Homemade Diets may be Lacking the Good Stuff.

A recent review of homemade pet food recipes found online shows that many are lacking in important nutrients.

STRAIGHT TO THE POINT: A recent study published by the University of California Davis evaluated over 100 different cat food recipes available online to the public and NOT ONE was nutritionally complete. In addition to missing various nutrients, many actually contained substances considered toxic to cats. If you are interested in cooking a homemade diet for your pet, it is important to ask your Veterinarian for a referral to a local Veterinary Nutritionist. Alternately, you can pursue an online nutrition consult with a boarded veterinary nutritionist. 

The Importance of Animal Nutrition

I would argue that you cannot maintain health without first considering nutrition. In fact, I strongly believe that proper nutrition is one of the most important components of preventative medicine. Considering that commercial pet food makes up a $30 billion industry annually, I must not be alone in this belief.

What I have noticed in my practice is that making home cooked pet food meals is more popular than ever. It makes sense, when you think about it. Commercial pet kibble could not be further in appearance from the whole foods we consume ourselves. If we love our pets as members of the family, why not feed them like members of the family?

A Few Problems with Home Cooked Pet Food

Let me start by saying that I am an avid home cook. I have spent countless hours preparing home cooked meals for my families, baby food for the littles, and even medically appropriate home cooked diets for my pets. I am a huge proponent of the power of healthy means prepared from fresh, local ingredients. However, there are common problems encountered when preparing homemade pet diets.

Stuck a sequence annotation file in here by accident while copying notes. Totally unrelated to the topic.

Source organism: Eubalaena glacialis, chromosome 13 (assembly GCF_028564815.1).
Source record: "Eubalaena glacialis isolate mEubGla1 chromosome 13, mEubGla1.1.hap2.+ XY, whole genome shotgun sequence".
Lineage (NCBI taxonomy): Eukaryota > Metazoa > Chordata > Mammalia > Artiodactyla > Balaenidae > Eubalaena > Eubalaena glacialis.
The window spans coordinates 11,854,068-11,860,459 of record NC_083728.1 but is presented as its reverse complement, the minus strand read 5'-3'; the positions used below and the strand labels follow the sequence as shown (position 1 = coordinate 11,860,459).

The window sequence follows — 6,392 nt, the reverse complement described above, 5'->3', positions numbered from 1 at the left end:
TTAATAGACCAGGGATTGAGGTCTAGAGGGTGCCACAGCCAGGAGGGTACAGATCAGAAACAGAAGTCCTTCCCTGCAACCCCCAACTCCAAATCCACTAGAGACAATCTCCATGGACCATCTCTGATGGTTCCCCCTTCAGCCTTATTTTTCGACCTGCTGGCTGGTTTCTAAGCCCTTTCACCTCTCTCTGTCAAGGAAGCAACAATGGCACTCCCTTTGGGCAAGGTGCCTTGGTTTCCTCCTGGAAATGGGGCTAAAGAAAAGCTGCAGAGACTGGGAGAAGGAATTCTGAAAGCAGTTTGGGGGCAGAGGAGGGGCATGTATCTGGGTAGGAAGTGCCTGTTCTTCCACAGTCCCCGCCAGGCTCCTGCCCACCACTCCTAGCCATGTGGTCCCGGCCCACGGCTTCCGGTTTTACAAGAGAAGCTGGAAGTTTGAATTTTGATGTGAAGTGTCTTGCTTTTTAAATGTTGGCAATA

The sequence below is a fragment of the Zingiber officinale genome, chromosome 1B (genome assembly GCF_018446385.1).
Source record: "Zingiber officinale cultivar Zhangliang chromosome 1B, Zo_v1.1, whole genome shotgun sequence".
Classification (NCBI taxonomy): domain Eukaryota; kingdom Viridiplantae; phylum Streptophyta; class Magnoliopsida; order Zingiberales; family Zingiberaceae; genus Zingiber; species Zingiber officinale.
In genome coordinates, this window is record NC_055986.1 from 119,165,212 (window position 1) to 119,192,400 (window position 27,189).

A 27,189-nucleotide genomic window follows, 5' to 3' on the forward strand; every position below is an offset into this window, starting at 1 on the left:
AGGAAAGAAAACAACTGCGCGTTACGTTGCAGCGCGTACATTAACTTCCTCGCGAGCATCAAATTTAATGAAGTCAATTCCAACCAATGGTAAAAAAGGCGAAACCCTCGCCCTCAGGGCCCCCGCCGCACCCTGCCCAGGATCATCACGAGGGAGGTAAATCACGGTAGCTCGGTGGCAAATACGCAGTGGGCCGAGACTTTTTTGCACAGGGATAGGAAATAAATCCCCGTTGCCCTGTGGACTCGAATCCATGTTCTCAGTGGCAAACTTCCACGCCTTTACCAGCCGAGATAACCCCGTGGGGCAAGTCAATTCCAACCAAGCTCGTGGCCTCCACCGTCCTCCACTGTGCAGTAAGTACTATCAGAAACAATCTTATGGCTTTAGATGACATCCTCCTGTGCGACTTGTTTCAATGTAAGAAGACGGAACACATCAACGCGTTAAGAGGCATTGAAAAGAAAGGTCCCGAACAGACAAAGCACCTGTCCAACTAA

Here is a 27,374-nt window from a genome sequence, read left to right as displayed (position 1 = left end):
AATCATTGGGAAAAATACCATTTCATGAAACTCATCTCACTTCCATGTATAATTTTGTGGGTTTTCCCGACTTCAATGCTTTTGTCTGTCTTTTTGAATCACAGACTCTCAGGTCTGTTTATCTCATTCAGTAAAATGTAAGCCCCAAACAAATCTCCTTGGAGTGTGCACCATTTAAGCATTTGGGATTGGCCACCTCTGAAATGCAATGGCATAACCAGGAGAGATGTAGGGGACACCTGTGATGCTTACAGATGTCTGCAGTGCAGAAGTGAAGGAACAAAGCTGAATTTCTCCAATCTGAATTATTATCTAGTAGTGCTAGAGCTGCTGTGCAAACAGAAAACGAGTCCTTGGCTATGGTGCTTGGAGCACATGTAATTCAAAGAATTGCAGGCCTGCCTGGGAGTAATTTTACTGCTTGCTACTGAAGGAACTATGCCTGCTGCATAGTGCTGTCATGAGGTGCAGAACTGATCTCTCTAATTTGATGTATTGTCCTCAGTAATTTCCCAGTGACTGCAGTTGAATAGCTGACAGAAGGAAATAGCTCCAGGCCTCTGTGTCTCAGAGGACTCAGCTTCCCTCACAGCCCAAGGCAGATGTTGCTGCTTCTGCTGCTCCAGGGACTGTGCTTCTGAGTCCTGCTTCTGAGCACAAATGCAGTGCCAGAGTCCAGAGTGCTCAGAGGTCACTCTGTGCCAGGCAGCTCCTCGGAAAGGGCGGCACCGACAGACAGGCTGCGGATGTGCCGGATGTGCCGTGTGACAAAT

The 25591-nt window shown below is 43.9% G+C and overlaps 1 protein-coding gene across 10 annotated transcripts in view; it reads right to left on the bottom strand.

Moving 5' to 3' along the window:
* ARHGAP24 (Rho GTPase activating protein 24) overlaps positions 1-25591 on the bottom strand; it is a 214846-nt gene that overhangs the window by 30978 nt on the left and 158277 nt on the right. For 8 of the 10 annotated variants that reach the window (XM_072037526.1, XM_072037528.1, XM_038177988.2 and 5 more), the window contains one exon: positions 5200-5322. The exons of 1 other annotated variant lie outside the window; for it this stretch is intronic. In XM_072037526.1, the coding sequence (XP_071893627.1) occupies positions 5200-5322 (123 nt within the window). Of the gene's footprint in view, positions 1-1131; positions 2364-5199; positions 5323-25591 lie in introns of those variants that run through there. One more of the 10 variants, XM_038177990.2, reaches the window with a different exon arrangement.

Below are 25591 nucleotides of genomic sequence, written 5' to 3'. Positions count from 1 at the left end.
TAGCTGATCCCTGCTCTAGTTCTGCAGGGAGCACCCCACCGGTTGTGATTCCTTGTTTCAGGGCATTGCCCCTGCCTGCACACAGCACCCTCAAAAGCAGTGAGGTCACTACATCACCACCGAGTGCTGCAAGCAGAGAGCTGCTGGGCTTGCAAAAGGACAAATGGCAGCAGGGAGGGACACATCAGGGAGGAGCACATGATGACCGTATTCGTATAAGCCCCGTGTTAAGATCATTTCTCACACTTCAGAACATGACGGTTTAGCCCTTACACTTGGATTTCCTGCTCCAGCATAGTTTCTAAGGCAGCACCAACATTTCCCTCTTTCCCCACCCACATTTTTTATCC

1. Some Common Ingredients are Toxic to Pets

You probably know that you shouldn’t put chocolate in your homemade pet food. But I bet you would be surprised by other toxic ingredients. What about Avocados? Grapes and raisins? Onions? Garlic? Those are all potentially toxic to animals. What about peanut butter? Well, the good stuff is just fine to give. But, did you know that some peanut butter contains artificial sweeteners? It is those sweeteners that can actually be toxic. My point is, before you start feeding your pets from the kitchen, it is important to understand what foods are toxic to pets.

2. A Good Diet Must Be Nutritionally Complete

In order to support good health, a homemade diet must be formulated to provide the macro and micronutrients required by the individual consuming it. This is often where homemade diets simply fall short. Even if an owner includes a variety of fresh and healthy ingredients in their homemade diet, it likely falls short in meeting one or more of their nutritional needs. This is why it is so important that, if you plan on making pet food at home, you consult with a veterinary nutritionist experienced in homemade diets.

A Recent Study Shows Online Pet Food Recipes Not Complete

With that said, I finally find myself at the inspiration for this blog – a recent study by the veterinary nutritionists at University of California at Davis. This study evaluated 114 different cat food diet recipes found online. The goal was to evaluate those nutritional resources readily available from “Dr. Google” in order to determine whether these readily available resources provided a healthy alternative to commercial cat food diets.

Shockingly enough, not a single one of the 114 cat food recipes evaluated provided adequate nutrition. In fact, many were severely deficient in multiple nutrients and even contained toxins. This is pretty scary, as I can think of specific clients that have asked me specifically about diet recipes they have found online. I can only imagine that, for every pet owner that asks their vet, there are many many more that do not.

How to Safely Cook Food For Your Pet

Fortunately, there are resources available to pet owners hoping to prepare petfood from scratch. Veterinary nutritionists are veterinarians that have completed additional training in the area of nutrition. Many go on to provide consulting services to individual clients or other vets. In addition, there are many reputable services available online, which I will expand upon in the following post: How to Make a Healthy Petfood from Scratch.

Related Posts

Leave a comment